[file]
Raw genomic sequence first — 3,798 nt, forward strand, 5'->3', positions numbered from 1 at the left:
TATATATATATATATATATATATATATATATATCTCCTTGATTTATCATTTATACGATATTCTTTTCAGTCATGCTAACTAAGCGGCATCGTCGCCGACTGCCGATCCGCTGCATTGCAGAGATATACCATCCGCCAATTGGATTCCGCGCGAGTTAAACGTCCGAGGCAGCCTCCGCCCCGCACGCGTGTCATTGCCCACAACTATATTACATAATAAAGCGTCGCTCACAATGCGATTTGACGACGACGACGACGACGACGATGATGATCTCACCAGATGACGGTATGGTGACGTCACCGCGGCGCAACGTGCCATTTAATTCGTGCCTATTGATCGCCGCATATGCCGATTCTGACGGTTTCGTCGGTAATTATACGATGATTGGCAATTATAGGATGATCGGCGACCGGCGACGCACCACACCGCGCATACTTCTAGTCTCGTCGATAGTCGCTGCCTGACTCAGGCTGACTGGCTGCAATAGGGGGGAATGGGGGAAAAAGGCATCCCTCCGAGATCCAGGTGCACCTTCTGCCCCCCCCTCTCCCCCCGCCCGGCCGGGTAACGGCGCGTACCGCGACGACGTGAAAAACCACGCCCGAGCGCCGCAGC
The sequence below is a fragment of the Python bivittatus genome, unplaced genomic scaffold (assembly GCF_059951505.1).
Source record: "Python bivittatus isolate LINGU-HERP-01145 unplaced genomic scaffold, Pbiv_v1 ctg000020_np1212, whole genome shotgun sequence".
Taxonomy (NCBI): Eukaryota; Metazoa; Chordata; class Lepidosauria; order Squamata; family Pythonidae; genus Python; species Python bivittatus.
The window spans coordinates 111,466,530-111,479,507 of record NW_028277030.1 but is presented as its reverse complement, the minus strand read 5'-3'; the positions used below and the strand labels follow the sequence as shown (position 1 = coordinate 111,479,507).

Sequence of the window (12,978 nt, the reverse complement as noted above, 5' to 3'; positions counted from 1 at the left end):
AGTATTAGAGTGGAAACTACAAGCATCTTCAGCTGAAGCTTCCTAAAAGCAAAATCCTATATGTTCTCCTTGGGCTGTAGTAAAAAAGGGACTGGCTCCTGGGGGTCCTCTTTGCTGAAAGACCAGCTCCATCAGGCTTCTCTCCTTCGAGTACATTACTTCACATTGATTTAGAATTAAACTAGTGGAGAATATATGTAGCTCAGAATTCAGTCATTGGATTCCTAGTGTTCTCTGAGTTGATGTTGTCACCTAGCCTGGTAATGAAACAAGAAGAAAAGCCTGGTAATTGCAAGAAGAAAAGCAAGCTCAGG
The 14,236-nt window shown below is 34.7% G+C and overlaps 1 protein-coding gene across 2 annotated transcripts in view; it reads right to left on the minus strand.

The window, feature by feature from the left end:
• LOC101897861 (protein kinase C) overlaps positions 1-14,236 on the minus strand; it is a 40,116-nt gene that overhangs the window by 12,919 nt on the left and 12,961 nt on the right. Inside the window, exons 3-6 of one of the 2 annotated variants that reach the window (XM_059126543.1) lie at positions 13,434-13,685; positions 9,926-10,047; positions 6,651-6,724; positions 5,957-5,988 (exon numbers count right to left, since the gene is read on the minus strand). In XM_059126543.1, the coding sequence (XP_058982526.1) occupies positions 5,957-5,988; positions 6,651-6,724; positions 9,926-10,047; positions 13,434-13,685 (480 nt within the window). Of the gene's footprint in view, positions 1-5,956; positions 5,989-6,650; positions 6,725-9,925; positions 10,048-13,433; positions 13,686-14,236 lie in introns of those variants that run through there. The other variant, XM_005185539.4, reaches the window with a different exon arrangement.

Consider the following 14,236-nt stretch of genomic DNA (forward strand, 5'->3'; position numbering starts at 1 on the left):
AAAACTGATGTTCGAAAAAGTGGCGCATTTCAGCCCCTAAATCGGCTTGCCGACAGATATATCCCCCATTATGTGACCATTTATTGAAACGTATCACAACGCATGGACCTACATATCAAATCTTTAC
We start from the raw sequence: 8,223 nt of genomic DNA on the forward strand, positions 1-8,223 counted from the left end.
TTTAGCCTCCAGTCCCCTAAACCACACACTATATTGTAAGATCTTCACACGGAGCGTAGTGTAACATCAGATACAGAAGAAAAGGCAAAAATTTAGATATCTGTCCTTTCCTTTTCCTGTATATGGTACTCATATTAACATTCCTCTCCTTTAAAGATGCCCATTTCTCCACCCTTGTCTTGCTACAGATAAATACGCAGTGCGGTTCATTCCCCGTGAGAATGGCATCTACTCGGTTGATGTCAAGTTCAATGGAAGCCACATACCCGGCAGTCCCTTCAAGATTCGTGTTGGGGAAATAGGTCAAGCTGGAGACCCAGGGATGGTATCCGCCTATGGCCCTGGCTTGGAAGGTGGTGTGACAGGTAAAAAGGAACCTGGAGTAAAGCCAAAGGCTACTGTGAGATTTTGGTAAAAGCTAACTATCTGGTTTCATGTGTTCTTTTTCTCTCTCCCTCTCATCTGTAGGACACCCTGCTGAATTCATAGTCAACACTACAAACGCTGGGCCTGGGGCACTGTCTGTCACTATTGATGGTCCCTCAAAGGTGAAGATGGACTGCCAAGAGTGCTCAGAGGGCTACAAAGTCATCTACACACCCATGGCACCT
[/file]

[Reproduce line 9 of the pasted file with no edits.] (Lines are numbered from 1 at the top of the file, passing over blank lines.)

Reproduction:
The 14,236-nt window shown below is 34.7% G+C and overlaps 1 protein-coding gene across 2 annotated transcripts in view; it reads right to left on the minus strand.